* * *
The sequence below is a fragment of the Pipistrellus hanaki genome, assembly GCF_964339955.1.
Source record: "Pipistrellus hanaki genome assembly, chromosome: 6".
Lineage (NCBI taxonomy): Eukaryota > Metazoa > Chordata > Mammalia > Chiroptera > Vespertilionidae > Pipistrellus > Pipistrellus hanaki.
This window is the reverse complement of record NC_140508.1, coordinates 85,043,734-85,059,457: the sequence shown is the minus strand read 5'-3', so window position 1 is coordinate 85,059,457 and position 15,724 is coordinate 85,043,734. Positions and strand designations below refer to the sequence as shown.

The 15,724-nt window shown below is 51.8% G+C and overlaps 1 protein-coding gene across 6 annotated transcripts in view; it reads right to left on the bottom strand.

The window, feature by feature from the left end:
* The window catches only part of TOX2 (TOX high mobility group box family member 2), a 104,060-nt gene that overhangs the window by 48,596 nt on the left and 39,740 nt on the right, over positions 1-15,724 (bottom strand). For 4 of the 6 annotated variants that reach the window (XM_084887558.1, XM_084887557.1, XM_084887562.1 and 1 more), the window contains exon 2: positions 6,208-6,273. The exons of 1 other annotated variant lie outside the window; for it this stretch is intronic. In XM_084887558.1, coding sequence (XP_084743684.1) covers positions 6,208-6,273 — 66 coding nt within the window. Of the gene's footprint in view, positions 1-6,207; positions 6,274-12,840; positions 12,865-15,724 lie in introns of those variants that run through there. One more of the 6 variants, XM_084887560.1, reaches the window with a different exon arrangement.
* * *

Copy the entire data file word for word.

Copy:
The sequence below is a fragment of the Pipistrellus hanaki genome, assembly GCF_964339955.1.
Source record: "Pipistrellus hanaki genome assembly, chromosome: 6".
Lineage (NCBI taxonomy): Eukaryota > Metazoa > Chordata > Mammalia > Chiroptera > Vespertilionidae > Pipistrellus > Pipistrellus hanaki.
This window is the reverse complement of record NC_140508.1, coordinates 85,043,734-85,059,457: the sequence shown is the minus strand read 5'-3', so window position 1 is coordinate 85,059,457 and position 15,724 is coordinate 85,043,734. Positions and strand designations below refer to the sequence as shown.

The 15,724-nt window shown below is 51.8% G+C and overlaps 1 protein-coding gene across 6 annotated transcripts in view; it reads right to left on the bottom strand.

The window, feature by feature from the left end:
* The window catches only part of TOX2 (TOX high mobility group box family member 2), a 104,060-nt gene that overhangs the window by 48,596 nt on the left and 39,740 nt on the right, over positions 1-15,724 (bottom strand). For 4 of the 6 annotated variants that reach the window (XM_084887558.1, XM_084887557.1, XM_084887562.1 and 1 more), the window contains exon 2: positions 6,208-6,273. The exons of 1 other annotated variant lie outside the window; for it this stretch is intronic. In XM_084887558.1, coding sequence (XP_084743684.1) covers positions 6,208-6,273 — 66 coding nt within the window. Of the gene's footprint in view, positions 1-6,207; positions 6,274-12,840; positions 12,865-15,724 lie in introns of those variants that run through there. One more of the 6 variants, XM_084887560.1, reaches the window with a different exon arrangement.